It further suggested that institutional mechanisms to reduce the impact of forest diversion such as the rehabilitation and resettlement policy, the system of compensatory afforestation and the concept of Net Present Value have been “less than satisfactory”. It highlights as a case in point that only 7.38 percent of the target has been achieved for compensatory afforestation between 1980 and 2004. In this period, in a total of 10,807 cases, 9,54,839.026 hectares of forest land were diverted and total area stipulated for compensatory afforestation was 96,452.48 hectares. The actual target achieved was 71,224.85 hectares.

Up to 1994, the year till which the data was available to the committee, a total area of 2.53 lakh hectares had been degraded due to industrial and mining waste. A whopping 571.55 lakh hectares of land was degraded due to water erosion. The report notes that both these types of land degradation happen due to “felling of trees and industrial establishments which do not have any waste management.” It is concerning that the data after 1994 is not available for land degradation, especially in light of the fact that the forest land diversion for mining and other non-forest purpose has rapidly picked up pace since then.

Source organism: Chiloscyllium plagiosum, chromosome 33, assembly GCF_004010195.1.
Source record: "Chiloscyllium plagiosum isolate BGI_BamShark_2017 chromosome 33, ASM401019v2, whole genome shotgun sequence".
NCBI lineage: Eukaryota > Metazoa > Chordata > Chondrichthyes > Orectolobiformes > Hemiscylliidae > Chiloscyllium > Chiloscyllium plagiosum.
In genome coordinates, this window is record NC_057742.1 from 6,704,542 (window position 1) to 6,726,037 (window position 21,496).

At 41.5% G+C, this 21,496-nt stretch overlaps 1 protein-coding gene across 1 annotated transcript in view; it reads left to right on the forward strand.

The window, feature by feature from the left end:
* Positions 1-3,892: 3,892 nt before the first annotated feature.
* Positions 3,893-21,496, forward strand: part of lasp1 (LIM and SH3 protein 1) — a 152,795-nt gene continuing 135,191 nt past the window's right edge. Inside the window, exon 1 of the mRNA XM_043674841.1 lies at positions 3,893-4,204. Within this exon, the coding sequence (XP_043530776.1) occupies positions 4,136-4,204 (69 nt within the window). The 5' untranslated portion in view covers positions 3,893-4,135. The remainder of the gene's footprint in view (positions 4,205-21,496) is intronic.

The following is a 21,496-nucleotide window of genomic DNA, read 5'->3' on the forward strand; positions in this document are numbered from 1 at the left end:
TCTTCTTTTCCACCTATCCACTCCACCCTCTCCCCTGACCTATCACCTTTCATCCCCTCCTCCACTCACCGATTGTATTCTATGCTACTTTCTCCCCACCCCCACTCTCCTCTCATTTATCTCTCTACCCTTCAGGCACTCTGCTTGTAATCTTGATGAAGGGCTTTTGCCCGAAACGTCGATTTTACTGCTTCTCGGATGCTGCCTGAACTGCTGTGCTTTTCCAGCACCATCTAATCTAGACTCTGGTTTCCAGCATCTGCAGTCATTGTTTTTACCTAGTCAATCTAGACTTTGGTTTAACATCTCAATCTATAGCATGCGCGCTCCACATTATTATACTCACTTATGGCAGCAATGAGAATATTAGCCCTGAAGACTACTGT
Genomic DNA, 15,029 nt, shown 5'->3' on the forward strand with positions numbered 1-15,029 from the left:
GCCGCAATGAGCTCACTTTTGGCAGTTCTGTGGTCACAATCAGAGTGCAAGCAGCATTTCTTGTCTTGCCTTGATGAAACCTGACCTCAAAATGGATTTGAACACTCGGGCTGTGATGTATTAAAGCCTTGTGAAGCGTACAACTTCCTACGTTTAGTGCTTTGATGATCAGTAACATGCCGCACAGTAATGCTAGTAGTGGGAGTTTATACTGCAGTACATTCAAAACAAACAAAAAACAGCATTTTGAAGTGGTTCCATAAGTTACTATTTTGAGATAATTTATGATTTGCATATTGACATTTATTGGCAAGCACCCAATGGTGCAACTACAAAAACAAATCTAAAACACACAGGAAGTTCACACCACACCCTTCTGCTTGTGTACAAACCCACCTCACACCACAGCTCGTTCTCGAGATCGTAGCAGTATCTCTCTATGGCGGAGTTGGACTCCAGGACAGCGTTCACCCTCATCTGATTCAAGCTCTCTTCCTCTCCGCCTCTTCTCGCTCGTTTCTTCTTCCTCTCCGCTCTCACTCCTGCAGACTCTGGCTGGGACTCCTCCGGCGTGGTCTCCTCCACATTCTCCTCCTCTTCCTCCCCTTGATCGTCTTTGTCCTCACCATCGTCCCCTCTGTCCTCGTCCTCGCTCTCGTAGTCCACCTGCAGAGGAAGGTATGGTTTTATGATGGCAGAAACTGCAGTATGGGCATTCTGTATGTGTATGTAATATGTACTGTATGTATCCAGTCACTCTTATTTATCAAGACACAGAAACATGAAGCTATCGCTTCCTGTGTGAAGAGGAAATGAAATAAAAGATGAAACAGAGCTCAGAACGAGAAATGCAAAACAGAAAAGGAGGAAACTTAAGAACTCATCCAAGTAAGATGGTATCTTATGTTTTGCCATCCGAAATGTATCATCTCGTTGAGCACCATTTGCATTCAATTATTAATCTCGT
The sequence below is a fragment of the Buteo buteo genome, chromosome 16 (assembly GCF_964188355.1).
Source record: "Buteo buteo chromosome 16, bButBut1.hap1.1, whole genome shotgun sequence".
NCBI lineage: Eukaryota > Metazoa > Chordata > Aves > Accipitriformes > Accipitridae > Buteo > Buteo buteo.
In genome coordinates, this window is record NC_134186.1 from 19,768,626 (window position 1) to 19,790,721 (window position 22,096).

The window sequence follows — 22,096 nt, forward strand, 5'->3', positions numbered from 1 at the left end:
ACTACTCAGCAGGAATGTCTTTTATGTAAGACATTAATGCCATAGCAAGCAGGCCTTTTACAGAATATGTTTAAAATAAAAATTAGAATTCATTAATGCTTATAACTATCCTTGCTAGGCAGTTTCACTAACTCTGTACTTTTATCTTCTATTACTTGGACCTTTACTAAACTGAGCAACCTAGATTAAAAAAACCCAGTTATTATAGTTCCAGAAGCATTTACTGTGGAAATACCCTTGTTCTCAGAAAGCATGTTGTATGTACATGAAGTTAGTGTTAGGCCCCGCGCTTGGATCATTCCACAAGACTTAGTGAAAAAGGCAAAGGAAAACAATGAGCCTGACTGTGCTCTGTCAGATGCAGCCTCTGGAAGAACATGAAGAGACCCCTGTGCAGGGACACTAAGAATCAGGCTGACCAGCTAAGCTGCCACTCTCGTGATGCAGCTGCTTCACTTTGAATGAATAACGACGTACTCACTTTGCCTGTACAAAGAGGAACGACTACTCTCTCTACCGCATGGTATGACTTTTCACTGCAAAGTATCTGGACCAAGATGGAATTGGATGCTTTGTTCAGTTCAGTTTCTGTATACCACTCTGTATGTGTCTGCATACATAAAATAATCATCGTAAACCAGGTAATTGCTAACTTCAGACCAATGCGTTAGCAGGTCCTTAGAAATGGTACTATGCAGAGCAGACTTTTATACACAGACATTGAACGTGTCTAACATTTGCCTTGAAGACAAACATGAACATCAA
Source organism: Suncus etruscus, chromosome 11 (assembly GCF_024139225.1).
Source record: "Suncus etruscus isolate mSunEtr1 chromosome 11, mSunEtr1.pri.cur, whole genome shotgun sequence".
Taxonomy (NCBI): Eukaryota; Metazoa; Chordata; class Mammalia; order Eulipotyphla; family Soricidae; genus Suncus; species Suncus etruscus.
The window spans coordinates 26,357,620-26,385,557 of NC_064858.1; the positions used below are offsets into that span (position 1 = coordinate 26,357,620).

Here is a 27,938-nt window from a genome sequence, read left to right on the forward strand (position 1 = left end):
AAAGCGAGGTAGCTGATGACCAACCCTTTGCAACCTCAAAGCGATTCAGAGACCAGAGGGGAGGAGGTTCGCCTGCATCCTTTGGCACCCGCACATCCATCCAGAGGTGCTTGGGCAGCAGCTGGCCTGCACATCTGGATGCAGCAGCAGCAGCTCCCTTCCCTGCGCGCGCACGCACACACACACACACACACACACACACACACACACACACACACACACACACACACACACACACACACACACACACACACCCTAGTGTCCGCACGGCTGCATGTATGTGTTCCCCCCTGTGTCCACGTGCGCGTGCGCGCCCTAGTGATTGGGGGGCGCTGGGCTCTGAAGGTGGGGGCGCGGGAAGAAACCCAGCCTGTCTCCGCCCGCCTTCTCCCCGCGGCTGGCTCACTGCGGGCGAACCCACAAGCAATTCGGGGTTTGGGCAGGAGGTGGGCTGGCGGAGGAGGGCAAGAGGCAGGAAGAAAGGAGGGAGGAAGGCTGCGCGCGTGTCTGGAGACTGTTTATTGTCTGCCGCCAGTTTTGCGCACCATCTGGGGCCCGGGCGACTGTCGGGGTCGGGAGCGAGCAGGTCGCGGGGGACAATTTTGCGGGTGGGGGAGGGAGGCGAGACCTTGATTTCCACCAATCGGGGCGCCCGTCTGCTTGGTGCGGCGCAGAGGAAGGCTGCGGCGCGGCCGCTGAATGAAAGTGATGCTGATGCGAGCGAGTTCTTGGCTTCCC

In response to a question asked in the Rajya Sabha by Avinash Pande regarding diversion of forest lands in 2015, the Minister of State for Environment, Forest and Climate Change, Prakash Javadekar informed that between 2000 and 2015, a total of 518 proposals were received by the MOEF for mining projects, including coal and iron ore mining. Out of these, a total of 423 proposals were approved, while 40 were rejected with an approval rate of 81.7 percent.